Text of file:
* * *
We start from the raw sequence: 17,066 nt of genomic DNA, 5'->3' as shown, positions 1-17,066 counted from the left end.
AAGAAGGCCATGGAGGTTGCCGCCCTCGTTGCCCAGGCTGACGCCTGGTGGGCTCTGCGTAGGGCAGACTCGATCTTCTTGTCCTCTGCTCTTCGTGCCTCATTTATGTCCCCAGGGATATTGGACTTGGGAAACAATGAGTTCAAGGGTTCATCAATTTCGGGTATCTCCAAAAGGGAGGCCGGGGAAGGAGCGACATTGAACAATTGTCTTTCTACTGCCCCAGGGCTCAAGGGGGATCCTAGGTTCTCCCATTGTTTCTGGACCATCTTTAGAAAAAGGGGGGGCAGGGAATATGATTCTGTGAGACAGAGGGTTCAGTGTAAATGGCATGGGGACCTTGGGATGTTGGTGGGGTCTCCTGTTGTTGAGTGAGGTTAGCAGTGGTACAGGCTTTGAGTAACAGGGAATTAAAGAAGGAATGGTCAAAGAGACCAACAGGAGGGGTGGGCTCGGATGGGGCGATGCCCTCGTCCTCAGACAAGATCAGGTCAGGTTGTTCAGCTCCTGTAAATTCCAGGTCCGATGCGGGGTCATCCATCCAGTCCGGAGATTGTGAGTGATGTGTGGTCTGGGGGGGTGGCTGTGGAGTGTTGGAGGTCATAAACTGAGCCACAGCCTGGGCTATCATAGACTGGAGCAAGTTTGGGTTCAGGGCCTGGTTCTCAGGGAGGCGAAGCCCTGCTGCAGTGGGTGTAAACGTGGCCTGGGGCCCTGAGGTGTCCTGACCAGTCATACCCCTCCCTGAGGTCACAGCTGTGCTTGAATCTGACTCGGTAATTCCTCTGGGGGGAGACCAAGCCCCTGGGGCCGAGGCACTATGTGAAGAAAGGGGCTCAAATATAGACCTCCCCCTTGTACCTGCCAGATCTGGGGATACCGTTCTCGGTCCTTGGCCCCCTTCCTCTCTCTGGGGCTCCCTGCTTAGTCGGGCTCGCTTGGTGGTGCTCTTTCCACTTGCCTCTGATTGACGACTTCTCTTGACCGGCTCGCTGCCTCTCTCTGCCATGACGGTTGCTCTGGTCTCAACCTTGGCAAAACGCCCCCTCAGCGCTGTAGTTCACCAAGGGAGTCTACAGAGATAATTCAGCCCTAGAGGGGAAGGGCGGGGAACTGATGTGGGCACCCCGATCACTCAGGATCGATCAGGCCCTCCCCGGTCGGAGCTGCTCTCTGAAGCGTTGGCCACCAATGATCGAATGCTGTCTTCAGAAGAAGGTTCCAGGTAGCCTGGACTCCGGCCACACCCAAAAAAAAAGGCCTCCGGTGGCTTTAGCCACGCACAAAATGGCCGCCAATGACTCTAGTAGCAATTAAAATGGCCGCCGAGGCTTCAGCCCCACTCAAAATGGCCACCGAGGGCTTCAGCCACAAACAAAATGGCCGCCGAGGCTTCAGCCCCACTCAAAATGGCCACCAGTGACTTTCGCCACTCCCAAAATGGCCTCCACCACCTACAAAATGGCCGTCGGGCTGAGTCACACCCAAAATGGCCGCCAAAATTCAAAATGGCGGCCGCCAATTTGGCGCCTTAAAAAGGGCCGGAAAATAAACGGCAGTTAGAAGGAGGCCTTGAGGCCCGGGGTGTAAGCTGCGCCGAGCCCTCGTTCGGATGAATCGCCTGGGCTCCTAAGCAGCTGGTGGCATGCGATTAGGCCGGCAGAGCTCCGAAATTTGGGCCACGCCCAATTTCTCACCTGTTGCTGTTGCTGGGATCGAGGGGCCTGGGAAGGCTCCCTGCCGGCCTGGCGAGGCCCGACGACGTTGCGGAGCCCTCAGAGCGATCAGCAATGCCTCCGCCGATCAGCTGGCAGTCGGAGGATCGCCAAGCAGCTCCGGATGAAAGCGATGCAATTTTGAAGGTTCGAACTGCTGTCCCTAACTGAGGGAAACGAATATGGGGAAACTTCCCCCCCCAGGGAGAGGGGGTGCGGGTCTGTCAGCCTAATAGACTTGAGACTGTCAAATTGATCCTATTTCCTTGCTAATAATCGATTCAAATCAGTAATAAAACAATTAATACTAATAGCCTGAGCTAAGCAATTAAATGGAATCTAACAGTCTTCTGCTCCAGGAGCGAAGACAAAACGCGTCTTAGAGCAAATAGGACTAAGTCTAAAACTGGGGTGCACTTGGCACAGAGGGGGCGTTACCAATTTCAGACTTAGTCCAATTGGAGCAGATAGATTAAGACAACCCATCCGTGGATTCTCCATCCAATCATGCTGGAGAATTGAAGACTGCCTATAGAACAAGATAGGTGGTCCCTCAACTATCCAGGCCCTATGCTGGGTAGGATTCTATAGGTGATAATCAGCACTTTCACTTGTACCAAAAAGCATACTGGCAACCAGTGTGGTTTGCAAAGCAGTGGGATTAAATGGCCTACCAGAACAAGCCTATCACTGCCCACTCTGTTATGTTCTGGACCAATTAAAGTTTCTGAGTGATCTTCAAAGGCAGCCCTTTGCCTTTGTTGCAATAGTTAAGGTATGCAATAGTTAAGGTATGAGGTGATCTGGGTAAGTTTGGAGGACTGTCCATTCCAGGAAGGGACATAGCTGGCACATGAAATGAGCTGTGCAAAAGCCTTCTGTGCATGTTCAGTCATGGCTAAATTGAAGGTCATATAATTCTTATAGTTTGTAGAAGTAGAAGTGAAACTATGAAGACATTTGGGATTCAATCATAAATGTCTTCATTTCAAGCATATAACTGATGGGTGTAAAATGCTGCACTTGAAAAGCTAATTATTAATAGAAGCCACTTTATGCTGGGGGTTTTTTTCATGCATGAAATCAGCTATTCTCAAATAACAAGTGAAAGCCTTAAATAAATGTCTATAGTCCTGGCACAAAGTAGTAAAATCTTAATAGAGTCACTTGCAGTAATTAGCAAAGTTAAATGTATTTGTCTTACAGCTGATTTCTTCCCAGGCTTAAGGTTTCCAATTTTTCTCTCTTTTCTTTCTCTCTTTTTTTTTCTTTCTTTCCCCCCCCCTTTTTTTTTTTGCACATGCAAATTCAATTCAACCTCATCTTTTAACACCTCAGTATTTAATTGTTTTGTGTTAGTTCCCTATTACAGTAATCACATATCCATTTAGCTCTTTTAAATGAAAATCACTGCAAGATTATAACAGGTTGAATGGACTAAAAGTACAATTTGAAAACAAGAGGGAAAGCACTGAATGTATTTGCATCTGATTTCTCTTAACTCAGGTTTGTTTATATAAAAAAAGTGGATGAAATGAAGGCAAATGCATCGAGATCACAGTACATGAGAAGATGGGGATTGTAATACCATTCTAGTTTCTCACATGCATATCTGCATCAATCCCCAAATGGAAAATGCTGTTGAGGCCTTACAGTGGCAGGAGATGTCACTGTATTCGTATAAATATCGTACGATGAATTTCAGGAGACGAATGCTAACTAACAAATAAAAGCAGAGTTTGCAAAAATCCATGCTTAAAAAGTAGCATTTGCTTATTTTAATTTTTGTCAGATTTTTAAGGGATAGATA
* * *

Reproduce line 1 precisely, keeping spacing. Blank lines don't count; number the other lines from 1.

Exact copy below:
We start from the raw sequence: 17,066 nt of genomic DNA, 5'->3' as shown, positions 1-17,066 counted from the left end.